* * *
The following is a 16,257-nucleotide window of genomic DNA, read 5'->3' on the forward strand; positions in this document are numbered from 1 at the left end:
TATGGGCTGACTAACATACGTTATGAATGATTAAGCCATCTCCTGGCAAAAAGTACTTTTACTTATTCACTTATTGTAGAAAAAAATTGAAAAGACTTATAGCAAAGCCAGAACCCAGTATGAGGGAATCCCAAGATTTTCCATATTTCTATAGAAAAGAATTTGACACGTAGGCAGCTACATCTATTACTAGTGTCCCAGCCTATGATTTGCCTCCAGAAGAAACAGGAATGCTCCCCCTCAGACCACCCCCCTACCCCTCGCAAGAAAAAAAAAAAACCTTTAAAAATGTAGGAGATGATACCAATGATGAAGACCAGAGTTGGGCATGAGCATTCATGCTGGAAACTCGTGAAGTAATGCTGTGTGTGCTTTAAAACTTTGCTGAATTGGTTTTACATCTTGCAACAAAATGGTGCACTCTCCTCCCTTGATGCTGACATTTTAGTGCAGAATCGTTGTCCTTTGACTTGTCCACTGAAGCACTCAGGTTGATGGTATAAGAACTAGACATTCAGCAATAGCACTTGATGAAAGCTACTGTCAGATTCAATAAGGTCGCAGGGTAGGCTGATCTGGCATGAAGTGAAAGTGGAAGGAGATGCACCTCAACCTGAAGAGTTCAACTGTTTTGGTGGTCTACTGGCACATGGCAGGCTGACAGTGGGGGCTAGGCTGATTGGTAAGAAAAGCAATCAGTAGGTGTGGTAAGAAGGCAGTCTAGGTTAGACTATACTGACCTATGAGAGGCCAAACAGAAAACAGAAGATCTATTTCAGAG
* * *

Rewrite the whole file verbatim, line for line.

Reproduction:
The following is a 16,257-nucleotide window of genomic DNA, read 5'->3' on the forward strand; positions in this document are numbered from 1 at the left end:
TATGGGCTGACTAACATACGTTATGAATGATTAAGCCATCTCCTGGCAAAAAGTACTTTTACTTATTCACTTATTGTAGAAAAAAATTGAAAAGACTTATAGCAAAGCCAGAACCCAGTATGAGGGAATCCCAAGATTTTCCATATTTCTATAGAAAAGAATTTGACACGTAGGCAGCTACATCTATTACTAGTGTCCCAGCCTATGATTTGCCTCCAGAAGAAACAGGAATGCTCCCCCTCAGACCACCCCCCTACCCCTCGCAAGAAAAAAAAAAAACCTTTAAAAATGTAGGAGATGATACCAATGATGAAGACCAGAGTTGGGCATGAGCATTCATGCTGGAAACTCGTGAAGTAATGCTGTGTGTGCTTTAAAACTTTGCTGAATTGGTTTTACATCTTGCAACAAAATGGTGCACTCTCCTCCCTTGATGCTGACATTTTAGTGCAGAATCGTTGTCCTTTGACTTGTCCACTGAAGCACTCAGGTTGATGGTATAAGAACTAGACATTCAGCAATAGCACTTGATGAAAGCTACTGTCAGATTCAATAAGGTCGCAGGGTAGGCTGATCTGGCATGAAGTGAAAGTGGAAGGAGATGCACCTCAACCTGAAGAGTTCAACTGTTTTGGTGGTCTACTGGCACATGGCAGGCTGACAGTGGGGGCTAGGCTGATTGGTAAGAAAAGCAATCAGTAGGTGTGGTAAGAAGGCAGTCTAGGTTAGACTATACTGACCTATGAGAGGCCAAACAGAAAACAGAAGATCTATTTCAGAG